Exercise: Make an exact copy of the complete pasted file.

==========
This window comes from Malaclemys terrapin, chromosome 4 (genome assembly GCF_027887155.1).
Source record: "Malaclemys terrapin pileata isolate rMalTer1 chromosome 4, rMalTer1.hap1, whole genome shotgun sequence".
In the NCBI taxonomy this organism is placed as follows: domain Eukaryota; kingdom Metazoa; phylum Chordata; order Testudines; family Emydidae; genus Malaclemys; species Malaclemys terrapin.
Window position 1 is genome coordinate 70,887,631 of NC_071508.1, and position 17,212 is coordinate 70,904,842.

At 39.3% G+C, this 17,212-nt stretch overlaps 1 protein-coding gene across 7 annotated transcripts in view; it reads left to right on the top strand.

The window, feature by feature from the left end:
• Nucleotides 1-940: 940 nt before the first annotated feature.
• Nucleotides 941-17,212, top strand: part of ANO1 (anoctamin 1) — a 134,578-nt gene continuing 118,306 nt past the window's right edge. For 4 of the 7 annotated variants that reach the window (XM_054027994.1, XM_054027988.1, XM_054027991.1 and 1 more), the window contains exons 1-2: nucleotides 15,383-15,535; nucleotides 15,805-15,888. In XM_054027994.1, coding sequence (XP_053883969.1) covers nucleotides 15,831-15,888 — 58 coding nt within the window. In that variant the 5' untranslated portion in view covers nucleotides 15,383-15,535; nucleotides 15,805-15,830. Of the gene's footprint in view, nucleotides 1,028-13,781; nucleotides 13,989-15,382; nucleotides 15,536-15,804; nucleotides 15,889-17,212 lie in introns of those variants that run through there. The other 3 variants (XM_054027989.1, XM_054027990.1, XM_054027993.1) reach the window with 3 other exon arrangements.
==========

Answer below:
This window comes from Malaclemys terrapin, chromosome 4 (genome assembly GCF_027887155.1).
Source record: "Malaclemys terrapin pileata isolate rMalTer1 chromosome 4, rMalTer1.hap1, whole genome shotgun sequence".
In the NCBI taxonomy this organism is placed as follows: domain Eukaryota; kingdom Metazoa; phylum Chordata; order Testudines; family Emydidae; genus Malaclemys; species Malaclemys terrapin.
Window position 1 is genome coordinate 70,887,631 of NC_071508.1, and position 17,212 is coordinate 70,904,842.

At 39.3% G+C, this 17,212-nt stretch overlaps 1 protein-coding gene across 7 annotated transcripts in view; it reads left to right on the top strand.

The window, feature by feature from the left end:
• Nucleotides 1-940: 940 nt before the first annotated feature.
• Nucleotides 941-17,212, top strand: part of ANO1 (anoctamin 1) — a 134,578-nt gene continuing 118,306 nt past the window's right edge. For 4 of the 7 annotated variants that reach the window (XM_054027994.1, XM_054027988.1, XM_054027991.1 and 1 more), the window contains exons 1-2: nucleotides 15,383-15,535; nucleotides 15,805-15,888. In XM_054027994.1, coding sequence (XP_053883969.1) covers nucleotides 15,831-15,888 — 58 coding nt within the window. In that variant the 5' untranslated portion in view covers nucleotides 15,383-15,535; nucleotides 15,805-15,830. Of the gene's footprint in view, nucleotides 1,028-13,781; nucleotides 13,989-15,382; nucleotides 15,536-15,804; nucleotides 15,889-17,212 lie in introns of those variants that run through there. The other 3 variants (XM_054027989.1, XM_054027990.1, XM_054027993.1) reach the window with 3 other exon arrangements.